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MALE ATHLETE OF THE YEAR CAPTAIN CLUTCH Machado Led Elite 2013 Field Of Athletes
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A terrific senior athlete and incredible clutch performer, Eddie Machado, is the 2013 Oakdale Leader Male Athlete of the Year. IKE DODSON/THE LEADER

If you play chess with 2013 Oakdale High graduate Eddie Machado, you had better not put him in check.

When pressure looms and success is needed most, Machado finds perplexing strength within his 5 foot, 9 inch, 165-pound frame to take his game to a whole new level.

He’s 75 percent Portuguese, 25 percent French and 100 percent clutch.

“I think Eddie was so clutch because he was a program guy that just embraced every opportunity he was given,” Oakdale football coach Trent Merzon said. “He just kept getting better and better, but was very grounded.”

Machado’s stunning performance in the football postseason, coupled by a heroic stanza of innings in the baseball playoffs, separated the curly-haired talent from a host of spectacular Mustang competitors, ultimately leading to his selection as the 2013 Oakdale Leader Male Athlete of the Year.

As a pitcher, Machado allowed only one run in 17 innings of the Division IV Sac-Joaquin Section baseball playoffs. As a defensive back and utility player, Machado dazzled football fans with three interceptions and two touchdowns in a span of two weeks that encompassed wins in the SJS finals and NorCal State Championships.

No one did it better.

And consider the competition. Quarterback Spencer Thomas led the varsity football program to a third straight trip to the section finals, was one of the top scorers on the basketball team and even collected a handful of track and field accolades. Hondo Arpoika won five section titles this year between football, wrestling and baseball, and was named the 40th Annual Central California Lions All-Star Classic defensive MVP and Most Inspirational Player for the game-winning South squad on June 15.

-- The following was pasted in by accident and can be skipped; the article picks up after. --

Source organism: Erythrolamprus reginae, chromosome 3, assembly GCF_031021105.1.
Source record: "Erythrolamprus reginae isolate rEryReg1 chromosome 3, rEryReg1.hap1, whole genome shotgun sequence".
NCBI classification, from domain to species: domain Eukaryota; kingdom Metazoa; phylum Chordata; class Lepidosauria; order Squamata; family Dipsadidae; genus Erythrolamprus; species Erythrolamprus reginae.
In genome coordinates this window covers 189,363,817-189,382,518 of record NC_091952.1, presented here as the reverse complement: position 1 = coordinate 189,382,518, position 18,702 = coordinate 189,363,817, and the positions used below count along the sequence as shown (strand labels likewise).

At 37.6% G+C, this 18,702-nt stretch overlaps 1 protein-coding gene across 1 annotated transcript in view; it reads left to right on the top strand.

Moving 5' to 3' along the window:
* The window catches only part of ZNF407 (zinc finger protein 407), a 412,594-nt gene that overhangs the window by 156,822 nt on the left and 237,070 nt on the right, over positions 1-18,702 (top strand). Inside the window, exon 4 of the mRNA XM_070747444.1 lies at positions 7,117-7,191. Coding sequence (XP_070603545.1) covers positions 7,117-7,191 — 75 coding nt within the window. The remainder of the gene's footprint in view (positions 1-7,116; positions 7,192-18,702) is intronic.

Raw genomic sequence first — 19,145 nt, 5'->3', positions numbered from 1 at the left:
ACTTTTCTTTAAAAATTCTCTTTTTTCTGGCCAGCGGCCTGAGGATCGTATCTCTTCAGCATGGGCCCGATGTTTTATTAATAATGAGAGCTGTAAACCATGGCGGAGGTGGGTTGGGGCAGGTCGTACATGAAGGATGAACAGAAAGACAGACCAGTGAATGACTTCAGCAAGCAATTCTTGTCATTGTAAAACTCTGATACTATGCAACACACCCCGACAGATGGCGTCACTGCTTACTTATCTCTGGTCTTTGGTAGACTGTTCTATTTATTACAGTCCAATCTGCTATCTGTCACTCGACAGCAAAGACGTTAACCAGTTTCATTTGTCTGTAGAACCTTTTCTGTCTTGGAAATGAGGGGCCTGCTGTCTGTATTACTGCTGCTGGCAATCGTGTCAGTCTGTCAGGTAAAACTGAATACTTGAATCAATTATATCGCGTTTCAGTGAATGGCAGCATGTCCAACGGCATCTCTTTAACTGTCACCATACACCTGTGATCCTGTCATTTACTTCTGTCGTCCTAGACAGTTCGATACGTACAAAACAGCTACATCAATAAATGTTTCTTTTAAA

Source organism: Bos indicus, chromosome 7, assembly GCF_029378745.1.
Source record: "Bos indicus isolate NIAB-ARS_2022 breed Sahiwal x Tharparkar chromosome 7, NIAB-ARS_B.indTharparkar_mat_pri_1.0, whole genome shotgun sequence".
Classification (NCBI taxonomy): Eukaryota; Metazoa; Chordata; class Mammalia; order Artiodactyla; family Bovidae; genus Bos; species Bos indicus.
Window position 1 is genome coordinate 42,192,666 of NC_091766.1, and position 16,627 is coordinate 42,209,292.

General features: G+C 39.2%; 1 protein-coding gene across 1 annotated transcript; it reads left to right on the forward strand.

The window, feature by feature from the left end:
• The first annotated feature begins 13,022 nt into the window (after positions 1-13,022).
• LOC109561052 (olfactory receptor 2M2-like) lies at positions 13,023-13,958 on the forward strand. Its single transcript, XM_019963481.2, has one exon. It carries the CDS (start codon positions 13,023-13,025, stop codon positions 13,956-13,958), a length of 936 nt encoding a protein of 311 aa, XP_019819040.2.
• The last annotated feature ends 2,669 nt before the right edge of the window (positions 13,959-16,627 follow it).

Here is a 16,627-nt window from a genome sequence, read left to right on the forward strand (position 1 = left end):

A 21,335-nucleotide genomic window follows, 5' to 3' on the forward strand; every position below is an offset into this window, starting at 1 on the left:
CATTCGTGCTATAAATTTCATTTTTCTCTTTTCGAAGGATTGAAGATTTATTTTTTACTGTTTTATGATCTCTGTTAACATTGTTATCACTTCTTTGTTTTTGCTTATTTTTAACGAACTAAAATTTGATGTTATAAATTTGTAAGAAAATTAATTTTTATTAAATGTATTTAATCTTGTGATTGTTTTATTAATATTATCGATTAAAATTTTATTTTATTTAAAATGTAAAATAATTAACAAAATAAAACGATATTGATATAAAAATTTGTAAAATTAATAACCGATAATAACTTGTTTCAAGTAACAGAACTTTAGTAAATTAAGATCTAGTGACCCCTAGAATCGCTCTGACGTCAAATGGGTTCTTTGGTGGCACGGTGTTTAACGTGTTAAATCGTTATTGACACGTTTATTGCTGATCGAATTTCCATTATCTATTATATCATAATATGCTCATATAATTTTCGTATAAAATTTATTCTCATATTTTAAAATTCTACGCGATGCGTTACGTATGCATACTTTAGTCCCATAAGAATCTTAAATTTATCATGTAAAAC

Thomas and Arpoika easily had more successful accumulative careers, but Machado’s senior brilliance was unmatched.

“When Eddie was a freshman, he didn’t even start on the freshman football team,” Merzon said. “For him to go from a non-starting athlete to the Athlete of the Year speaks volumes about his character and intestinal fortitude.

“I am so proud of Eddie. He was just phenomenal this year.”

Machado was a starter on the junior varsity baseball team as a freshman, but experienced some growing pains as a bench player during frosh football games.

“After not starting, I never wanted to sit again,” Machado said. “I started working out (with trainer and former OHS coach Pablo Hernandez), and when coach Merzon pulled five sophomores up to varsity a year later, it gave me a chance to start on JV.”

Machado made the most of his opportunity with a role in Oakdale’s JV defensive backfield and an appearance behind center as Mustang quarterback. He showed continued progression his junior year and as a senior to stay in the starting lineup, but didn’t erupt into the limelight until the 2012-13 playoffs.

With the wisdom of coaches Hondo Arpoika Sr. and Tim Meyer fresh in his mind, Machado watched Vista del Lago sophomore quarterback Matt Jimison with the utmost scrutiny during the opening moments of the SJS Division III Championships.